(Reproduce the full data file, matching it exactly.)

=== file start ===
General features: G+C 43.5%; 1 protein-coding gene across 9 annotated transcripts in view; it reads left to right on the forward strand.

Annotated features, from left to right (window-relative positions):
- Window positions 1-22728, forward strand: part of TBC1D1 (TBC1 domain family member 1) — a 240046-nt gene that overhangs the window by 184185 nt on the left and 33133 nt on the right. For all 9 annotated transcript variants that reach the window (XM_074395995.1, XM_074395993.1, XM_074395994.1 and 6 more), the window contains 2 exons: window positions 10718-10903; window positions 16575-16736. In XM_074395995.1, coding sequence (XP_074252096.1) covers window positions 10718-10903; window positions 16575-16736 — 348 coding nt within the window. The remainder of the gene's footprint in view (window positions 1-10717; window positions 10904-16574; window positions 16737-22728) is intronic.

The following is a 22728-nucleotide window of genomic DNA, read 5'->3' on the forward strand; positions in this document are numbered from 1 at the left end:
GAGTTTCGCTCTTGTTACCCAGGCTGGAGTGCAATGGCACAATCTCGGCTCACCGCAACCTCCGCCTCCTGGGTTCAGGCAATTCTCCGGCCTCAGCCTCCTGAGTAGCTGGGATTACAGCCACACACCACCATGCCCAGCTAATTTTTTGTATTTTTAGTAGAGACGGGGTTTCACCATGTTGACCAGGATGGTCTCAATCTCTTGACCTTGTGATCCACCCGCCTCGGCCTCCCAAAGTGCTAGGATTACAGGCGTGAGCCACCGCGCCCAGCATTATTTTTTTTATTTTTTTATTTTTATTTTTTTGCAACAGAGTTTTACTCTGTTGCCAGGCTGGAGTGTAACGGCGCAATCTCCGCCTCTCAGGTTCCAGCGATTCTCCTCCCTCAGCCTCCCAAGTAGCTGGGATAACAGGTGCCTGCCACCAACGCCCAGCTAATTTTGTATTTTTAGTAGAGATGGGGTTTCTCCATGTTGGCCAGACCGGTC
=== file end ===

General features: G+C 43.5%; 1 protein-coding gene across 9 annotated transcripts in view; it reads left to right on the forward strand.

Annotated features, from left to right (window-relative positions):
- Window positions 1-22728, forward strand: part of TBC1D1 (TBC1 domain family member 1) — a 240046-nt gene that overhangs the window by 184185 nt on the left and 33133 nt on the right. For all 9 annotated transcript variants that reach the window (XM_074395995.1, XM_074395993.1, XM_074395994.1 and 6 more), the window contains 2 exons: window positions 10718-10903; window positions 16575-16736. In XM_074395995.1, coding sequence (XP_074252096.1) covers window positions 10718-10903; window positions 16575-16736 — 348 coding nt within the window. The remainder of the gene's footprint in view (window positions 1-10717; window positions 10904-16574; window positions 16737-22728) is intronic.

The following is a 22728-nucleotide window of genomic DNA, read 5'->3' on the forward strand; positions in this document are numbered from 1 at the left end:
GAGTTTCGCTCTTGTTACCCAGGCTGGAGTGCAATGGCACAATCTCGGCTCACCGCAACCTCCGCCTCCTGGGTTCAGGCAATTCTCCGGCCTCAGCCTCCTGAGTAGCTGGGATTACAGCCACACACCACCATGCCCAGCTAATTTTTTGTATTTTTAGTAGAGACGGGGTTTCACCATGTTGACCAGGATGGTCTCAATCTCTTGACCTTGTGATCCACCCGCCTCGGCCTCCCAAAGTGCTAGGATTACAGGCGTGAGCCACCGCGCCCAGCATTATTTTTTTTATTTTTTTATTTTTATTTTTTTGCAACAGAGTTTTACTCTGTTGCCAGGCTGGAGTGTAACGGCGCAATCTCCGCCTCTCAGGTTCCAGCGATTCTCCTCCCTCAGCCTCCCAAGTAGCTGGGATAACAGGTGCCTGCCACCAACGCCCAGCTAATTTTGTATTTTTAGTAGAGATGGGGTTTCTCCATGTTGGCCAGACCGGTC